348 Tasting Notes
I don’t often purchase Chinese green teas, and dragon wells even less often. So, this is an off the beaten track thing, for me.
These dry leaves have a very sweet set of notes under the more typical hay and meadow notes.
By Contrast, the wet leaves are extremely vegetal, bordering on pungent.
The liqueur is actually pale yellow, not green, but that is not too surprising, I’ve only ever found shaded greens to actually turn green in the cup. The flavor here genuinely splits the difference between the dry and wet leaves. Oddly, the flavor reminds me a great deal of the great shaded greens out there — deeply vegetal, but still bright and green, like fresh snow peas or fresh string beans.
I think it says a lot about “good leaves” that a tea produced under such radically different conditions can still produce, in the end, a similarly excellent cup. This is a lot more reasonably priced than most gyukuro, or sincha however.
Another sheng style pu-erh for me from CS. Whoo-hoo! I think I am officially hooked, as if I wasn’t already.
If you have never spent time in a rustic cabin, a very old, rustic cabin, I cannot explain this to you in any meaningful way. There is a way that lumber smells when it spends a lot of time in the sun, and fabric smells when it spends a lot of time exposed to damp nights, and even the way soil and dust smell when they both come from and interact with these warm boards and stones and mildewing fabrics.
That is exactly how these tea smell dry, and wet, and how the liqueur presents in the cup. The dry leaves bring out more of the warm lumber and dust, the wet and the liqueur bring out more of the mildew and wet stone.
This is like drinking camp. And I love it.
This is my first sheng pu-erh. Sheng being the “raw” pu-erh, rather than “fermented” style.
The dry leaf has almost no odor, but there is a faint dark chocolate present.
The wet leaf is extremely pungent and reminds me of a combination of black Cavendish and Syrian Latakia pipe tobaccos.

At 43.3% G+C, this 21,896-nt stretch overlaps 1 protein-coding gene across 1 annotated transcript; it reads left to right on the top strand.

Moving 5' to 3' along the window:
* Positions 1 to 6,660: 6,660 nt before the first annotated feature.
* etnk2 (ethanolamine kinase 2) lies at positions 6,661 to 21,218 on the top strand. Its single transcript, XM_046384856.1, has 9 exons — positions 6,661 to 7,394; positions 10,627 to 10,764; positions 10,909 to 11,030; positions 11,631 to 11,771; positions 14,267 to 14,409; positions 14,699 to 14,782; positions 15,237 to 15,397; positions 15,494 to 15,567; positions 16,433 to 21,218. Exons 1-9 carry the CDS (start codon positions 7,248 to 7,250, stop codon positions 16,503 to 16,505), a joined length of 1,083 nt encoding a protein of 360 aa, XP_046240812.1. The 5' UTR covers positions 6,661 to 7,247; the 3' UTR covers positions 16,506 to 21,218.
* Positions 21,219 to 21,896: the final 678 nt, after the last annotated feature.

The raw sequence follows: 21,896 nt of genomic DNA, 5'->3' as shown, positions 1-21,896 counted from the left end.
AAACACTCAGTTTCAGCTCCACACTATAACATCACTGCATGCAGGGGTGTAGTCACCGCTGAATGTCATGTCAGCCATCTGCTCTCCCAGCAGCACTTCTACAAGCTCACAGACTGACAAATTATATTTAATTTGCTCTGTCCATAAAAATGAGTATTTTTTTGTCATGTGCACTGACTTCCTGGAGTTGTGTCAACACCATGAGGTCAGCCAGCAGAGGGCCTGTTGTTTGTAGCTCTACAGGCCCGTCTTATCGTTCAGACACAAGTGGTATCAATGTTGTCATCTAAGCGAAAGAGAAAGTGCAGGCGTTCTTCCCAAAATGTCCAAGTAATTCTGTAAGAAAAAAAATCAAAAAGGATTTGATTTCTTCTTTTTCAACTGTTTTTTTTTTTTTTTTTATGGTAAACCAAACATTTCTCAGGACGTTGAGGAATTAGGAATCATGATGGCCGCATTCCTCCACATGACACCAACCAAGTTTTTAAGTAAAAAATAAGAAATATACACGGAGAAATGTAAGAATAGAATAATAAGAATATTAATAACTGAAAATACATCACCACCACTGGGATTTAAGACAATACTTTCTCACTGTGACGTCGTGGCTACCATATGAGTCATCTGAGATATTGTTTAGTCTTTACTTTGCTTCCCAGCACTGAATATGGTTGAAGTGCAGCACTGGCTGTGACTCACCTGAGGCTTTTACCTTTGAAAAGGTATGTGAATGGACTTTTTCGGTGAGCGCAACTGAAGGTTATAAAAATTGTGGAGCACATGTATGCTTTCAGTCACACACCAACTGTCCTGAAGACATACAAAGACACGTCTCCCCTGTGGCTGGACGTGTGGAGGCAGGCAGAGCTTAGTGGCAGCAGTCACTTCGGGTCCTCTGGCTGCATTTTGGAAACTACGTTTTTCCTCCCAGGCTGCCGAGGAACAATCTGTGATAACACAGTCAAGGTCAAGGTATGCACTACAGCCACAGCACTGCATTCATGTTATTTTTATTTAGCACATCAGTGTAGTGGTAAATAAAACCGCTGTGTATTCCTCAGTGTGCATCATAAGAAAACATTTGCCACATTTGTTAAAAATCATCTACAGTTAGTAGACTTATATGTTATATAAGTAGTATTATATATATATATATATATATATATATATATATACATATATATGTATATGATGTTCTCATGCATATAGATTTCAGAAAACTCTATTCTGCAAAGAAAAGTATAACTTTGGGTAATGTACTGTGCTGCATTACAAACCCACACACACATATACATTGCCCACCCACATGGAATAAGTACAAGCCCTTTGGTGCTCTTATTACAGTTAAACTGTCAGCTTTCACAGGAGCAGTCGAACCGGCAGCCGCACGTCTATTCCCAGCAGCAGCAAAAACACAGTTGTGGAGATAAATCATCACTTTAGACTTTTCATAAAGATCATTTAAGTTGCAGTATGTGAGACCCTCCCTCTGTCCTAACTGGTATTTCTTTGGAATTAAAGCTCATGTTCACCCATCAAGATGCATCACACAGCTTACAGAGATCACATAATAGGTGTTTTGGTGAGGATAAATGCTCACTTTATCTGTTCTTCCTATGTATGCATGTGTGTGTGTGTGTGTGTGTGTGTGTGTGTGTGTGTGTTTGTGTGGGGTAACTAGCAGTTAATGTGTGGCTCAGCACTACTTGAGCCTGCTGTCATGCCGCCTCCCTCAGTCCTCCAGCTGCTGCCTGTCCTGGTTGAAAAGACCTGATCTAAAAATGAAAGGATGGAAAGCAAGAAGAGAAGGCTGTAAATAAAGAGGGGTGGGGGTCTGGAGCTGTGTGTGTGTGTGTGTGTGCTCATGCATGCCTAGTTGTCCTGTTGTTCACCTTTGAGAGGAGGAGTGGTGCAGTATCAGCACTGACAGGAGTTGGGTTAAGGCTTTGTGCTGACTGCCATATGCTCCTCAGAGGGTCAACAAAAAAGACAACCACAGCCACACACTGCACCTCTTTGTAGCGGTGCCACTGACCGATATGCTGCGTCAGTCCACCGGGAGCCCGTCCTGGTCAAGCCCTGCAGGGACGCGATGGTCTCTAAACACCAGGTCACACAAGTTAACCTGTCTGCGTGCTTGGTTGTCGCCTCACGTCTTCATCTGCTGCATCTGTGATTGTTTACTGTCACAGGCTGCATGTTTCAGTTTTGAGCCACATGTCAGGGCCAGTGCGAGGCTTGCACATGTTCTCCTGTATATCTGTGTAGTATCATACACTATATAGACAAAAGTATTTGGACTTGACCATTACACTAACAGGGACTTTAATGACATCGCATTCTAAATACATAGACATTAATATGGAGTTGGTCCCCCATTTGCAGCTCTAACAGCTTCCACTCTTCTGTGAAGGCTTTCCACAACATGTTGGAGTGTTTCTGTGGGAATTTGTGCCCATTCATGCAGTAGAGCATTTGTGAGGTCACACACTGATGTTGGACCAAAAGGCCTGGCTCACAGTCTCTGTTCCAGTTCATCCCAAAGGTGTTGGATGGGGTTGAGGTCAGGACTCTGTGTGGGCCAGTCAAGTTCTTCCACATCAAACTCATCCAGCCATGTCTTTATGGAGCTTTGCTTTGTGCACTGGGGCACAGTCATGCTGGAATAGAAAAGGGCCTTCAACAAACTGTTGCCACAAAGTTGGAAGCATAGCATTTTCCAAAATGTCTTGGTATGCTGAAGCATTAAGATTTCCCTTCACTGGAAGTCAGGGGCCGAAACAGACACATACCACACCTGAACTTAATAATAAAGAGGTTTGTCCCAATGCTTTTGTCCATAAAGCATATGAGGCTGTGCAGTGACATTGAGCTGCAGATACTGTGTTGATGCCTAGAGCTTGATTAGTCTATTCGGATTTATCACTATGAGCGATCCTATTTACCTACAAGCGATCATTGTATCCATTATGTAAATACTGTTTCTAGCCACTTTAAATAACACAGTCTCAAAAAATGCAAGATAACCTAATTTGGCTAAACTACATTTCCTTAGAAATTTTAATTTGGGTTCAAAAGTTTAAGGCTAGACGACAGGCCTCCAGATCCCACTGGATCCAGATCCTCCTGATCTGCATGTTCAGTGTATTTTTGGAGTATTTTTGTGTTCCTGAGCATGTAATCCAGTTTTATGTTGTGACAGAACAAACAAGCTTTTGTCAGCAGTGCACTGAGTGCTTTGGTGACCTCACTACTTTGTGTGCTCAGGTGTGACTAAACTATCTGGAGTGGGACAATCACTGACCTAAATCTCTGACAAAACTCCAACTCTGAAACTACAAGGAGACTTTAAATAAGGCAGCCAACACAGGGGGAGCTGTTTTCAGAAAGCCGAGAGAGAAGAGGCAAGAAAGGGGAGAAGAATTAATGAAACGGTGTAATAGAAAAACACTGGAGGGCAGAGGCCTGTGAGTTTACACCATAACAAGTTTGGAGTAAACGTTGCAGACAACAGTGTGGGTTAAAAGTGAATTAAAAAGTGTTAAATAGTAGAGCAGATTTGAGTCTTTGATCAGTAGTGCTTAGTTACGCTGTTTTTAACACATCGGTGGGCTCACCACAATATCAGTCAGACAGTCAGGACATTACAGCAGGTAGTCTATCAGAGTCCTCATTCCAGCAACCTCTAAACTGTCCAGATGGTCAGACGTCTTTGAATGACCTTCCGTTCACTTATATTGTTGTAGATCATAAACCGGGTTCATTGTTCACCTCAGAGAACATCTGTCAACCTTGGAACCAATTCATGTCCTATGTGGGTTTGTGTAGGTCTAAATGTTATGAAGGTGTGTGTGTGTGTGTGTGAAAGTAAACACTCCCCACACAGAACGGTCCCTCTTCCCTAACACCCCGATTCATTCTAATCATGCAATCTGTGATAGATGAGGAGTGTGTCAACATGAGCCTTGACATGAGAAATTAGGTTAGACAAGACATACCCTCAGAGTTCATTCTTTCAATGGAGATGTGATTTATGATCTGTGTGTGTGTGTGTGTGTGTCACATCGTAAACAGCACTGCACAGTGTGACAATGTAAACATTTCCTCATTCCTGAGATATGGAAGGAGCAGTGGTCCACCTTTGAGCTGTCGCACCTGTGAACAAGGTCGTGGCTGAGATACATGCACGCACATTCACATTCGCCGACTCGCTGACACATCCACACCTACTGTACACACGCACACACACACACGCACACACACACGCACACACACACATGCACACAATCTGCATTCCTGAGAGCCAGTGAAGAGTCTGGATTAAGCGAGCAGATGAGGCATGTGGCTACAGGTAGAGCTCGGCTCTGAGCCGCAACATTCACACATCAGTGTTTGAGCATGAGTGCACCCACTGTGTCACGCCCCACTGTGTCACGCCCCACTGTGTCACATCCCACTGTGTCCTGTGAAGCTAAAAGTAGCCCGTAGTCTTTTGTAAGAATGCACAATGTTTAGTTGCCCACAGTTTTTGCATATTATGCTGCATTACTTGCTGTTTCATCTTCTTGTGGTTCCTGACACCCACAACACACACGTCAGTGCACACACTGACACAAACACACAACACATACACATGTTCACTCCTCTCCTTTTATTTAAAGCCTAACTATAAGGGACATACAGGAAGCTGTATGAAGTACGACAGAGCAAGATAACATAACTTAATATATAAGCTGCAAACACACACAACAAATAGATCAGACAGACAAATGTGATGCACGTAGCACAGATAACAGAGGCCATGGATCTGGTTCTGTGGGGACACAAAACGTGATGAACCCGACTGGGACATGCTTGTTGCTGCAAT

I rinsed the leaves because they were packed into a bamboo shaft and with such a short steep, I wanted them to open up quickly. I’m trying to do this “right” as a first tasting so that my notes have any value to anyone else.
After a three minute steep, the liquor is a tarnished bronze color. The aroma off the cup is all pu-erh, all earth and loam and damp mornings on the moor.
The flavor of the liqueur is also straight up the middle pu-erh flavors. But I am realizing I haven’t had a decent cup of pu-erh in a long, long time, now. Even my bench mark “aged celestial tribute” pu-erh from Upton is not as flavorful as this cup, and the Omni International (actually Rishi) just doesn’t even come close. But, I’m going to have to bump my Upton ranking down several points now.
There is a note here I cannot put my finger on. I will think of it in about 8 hours, I suspect.
There is also a numbing effect on the tongue, a bit like clove or menthol. The vendor references eucalyptus, so maybe I’ll defer to them and say that’s what it is.
At $18 for 25g this is not weak in the knees expensive, but sadly, I don’t think it can be my every day cup, either. If you enjoy pu-erhs, this is a great one to pick up.
During my early morning quiet time, today, I got a huge hankering for this tea — specifically. There’s something about the balance of an almost Darjeeling quality, almost oolong quality, and the lack of assam keeping it from having too much bite, which makes this tea a marvelously gentle black tea without being thin or wimpy.
It always happens this way, here. We get a day where the humidity is like sludge and then the next day we get a huge storm. Storms are predicted for tomorrow, so hopefully today’s sludge moves on. Meanwhile, light, bright teas keep me sane, and chugging my genmaicha is cheaper than burning through all 100g of Pai Mu Tan in 24 hours.